All of our projects feature some level of 'eco-design' - it's essentially what we do.
However, there are a range of approaches and client requirements, from the minimum energy performance required to satisfy Building Regulations, to the 'gold standard' of Passivhaus design
Some years ago, we wrote these 'lessons for eco-design', and while technologies and energy sources change, the basic principles hold true
eco design principles
We have been practicing ‘eco-design’ since long before words like sustainability and carbon emissions were commonplace -although the details are complex, the principles of ‘green’ ‘eco’ ‘sustainable’ architecture are simple:
1 : insulation, insulation, insulation
The first principle of eco-design is to insulate as much as possible - e.g. working to the passivhaus standard requires a u-value of ± 1.0 for the major elements of the building
2 : airtightness
In recent decades the importance of good airtightness has been realised, in order to avoid draughts + control ventilation.
The passivhaus standard seeks to reduce air-loss to 0.6 ac/hr
3 : comfort ventilation [mvhr]
In order to achieve good + healthy air quality, a central mechanical ventilation system is normally used, which can be made extremely efficient by adding a heat recovery unit
4 : passive solar
We seek optimal passive solar gain, balanced with shading to avoid summer over-heating [we’ve all been fried inside conservatories in June] - passive solar depends on site, shading + orientation
We favour the widely supported ‘fabric-led’ approach, where most effort is spent on the basics of insulation, airtightness and comfort ventilation.
However, clients are increasingly drawn to the ‘active’ aspects of eco-design:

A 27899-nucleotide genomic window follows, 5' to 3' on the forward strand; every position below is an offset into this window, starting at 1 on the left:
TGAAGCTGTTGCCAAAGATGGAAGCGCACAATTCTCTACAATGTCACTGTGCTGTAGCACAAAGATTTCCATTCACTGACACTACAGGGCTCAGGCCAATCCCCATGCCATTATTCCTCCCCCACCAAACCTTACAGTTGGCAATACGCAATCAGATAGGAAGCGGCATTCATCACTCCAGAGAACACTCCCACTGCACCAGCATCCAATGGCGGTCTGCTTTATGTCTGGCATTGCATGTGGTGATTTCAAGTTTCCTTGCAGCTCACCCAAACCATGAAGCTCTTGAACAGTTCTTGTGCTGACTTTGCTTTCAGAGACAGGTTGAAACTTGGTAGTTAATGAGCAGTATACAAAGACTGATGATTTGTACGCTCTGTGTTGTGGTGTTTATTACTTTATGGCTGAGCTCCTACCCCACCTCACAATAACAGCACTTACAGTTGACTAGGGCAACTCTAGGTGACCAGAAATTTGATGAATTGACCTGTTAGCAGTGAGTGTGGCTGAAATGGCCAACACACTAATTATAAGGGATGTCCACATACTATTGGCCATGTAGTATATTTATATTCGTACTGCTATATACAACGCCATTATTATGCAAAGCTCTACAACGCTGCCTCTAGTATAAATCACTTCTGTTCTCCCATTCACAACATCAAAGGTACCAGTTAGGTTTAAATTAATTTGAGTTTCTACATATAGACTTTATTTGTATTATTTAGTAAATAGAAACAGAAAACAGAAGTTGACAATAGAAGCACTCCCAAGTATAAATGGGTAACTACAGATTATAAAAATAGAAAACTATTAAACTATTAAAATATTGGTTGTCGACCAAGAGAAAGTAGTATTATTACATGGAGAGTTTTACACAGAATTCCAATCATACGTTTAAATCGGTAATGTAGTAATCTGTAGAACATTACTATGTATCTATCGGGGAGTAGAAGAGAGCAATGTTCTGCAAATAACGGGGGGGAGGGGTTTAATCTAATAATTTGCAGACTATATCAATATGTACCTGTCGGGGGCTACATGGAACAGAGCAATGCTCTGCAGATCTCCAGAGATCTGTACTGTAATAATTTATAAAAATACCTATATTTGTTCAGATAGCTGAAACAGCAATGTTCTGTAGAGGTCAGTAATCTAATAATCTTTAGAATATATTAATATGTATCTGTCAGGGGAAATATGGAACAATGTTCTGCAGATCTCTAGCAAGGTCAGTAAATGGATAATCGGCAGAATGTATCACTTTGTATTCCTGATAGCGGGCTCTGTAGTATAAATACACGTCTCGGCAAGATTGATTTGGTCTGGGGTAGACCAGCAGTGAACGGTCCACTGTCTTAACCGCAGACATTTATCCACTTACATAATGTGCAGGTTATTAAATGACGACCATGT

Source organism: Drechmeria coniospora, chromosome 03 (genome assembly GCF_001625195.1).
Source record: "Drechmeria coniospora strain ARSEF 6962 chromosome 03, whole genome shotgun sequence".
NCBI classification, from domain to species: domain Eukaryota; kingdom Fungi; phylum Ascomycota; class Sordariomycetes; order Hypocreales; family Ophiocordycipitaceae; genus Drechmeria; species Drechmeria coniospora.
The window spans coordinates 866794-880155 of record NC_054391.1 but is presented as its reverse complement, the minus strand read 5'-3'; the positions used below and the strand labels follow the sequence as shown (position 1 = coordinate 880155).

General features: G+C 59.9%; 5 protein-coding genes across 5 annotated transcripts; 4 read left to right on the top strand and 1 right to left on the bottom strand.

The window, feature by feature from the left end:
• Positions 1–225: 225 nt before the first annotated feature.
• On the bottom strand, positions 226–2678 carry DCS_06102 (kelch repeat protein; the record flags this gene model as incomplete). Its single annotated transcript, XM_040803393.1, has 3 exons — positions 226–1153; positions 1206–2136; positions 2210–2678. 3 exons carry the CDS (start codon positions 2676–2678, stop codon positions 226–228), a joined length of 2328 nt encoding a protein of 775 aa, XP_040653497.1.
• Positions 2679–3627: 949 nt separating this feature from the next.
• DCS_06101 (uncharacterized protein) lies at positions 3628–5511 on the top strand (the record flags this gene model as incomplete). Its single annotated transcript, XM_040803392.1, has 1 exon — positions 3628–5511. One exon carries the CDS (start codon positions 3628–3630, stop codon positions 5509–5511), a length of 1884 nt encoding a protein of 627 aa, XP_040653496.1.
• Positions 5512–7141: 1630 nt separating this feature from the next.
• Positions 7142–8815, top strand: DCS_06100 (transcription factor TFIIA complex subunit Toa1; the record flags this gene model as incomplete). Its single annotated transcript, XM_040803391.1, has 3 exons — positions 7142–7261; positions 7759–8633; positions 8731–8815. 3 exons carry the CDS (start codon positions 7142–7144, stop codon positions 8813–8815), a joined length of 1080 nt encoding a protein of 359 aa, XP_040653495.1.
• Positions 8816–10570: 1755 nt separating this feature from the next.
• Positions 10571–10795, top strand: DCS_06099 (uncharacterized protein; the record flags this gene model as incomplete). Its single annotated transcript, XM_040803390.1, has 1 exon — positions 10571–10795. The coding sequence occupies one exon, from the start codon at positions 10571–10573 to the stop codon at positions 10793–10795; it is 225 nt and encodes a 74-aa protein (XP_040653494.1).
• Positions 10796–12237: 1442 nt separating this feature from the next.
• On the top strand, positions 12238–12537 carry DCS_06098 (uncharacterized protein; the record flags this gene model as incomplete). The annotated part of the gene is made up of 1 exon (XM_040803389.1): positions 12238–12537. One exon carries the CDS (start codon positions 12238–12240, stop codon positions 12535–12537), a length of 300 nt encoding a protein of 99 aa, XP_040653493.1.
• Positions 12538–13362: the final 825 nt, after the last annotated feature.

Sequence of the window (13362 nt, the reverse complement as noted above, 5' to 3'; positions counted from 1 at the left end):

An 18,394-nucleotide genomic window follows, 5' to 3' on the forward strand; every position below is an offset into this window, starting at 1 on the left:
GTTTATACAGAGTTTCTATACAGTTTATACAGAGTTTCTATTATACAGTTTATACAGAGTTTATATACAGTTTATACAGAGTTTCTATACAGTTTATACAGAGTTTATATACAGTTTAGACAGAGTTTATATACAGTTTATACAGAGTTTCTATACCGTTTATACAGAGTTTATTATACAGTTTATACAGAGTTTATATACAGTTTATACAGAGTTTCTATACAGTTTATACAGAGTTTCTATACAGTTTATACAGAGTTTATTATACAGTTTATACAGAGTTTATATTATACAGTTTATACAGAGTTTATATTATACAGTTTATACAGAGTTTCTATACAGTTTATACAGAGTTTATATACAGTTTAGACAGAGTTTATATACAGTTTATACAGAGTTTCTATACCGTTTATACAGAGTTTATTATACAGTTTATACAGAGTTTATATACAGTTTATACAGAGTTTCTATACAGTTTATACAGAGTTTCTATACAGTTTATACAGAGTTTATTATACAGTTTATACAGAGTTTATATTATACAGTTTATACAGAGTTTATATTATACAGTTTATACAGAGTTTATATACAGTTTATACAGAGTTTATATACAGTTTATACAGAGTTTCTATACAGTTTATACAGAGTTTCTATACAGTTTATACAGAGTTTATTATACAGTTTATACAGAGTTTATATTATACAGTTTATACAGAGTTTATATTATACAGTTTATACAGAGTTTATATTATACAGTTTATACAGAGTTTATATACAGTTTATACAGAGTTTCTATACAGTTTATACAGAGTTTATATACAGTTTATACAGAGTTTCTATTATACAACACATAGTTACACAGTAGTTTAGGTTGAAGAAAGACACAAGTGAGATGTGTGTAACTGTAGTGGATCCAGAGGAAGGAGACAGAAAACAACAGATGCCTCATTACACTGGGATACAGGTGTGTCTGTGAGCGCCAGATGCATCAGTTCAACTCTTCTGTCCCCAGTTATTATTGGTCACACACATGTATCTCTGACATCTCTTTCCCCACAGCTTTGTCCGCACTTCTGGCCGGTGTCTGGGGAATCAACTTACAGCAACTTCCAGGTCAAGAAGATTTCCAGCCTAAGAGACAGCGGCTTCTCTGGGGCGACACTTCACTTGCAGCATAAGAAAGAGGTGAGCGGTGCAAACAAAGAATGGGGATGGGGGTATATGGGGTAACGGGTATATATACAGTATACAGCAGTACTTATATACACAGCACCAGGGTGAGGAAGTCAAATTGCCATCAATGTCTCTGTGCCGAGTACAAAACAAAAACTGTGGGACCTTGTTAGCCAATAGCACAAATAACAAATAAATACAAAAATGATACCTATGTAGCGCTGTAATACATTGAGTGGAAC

5 : active solar
Photo-voltaic + solar heating panels generate electricity + hot water respectively.
Whilst these generally have longer pay-back periods than the passive approaches, the capital costs are reducing, and solar PV installations are becoming virtually standard
6 : micro-generation
With the introduction of government subsidises via FiTs [feed-in tariffs] and RHI [Renewable Heat Initiative] the various forms of generating electricity - PV’s, wind power, hydro-electric are rapidly becoming more economically viable
7 : biomass | heat pumps | geo-thermal
Biomass [generally wood-based] heating is increasingly seen as a less sustainable and more polluting source of heating.
Heat pumps [both air-source and ground-source] have attracted huge public attention in recent years, but their efficiency and that of the building need to be carefully considered.
note: Increasingly, we are now designing all-electric buildings, using for example heat-pumps for space and water heating, in response to the rapid de-carbonisation of the national grid - almost inconceivable to eco-designers even 5 years ago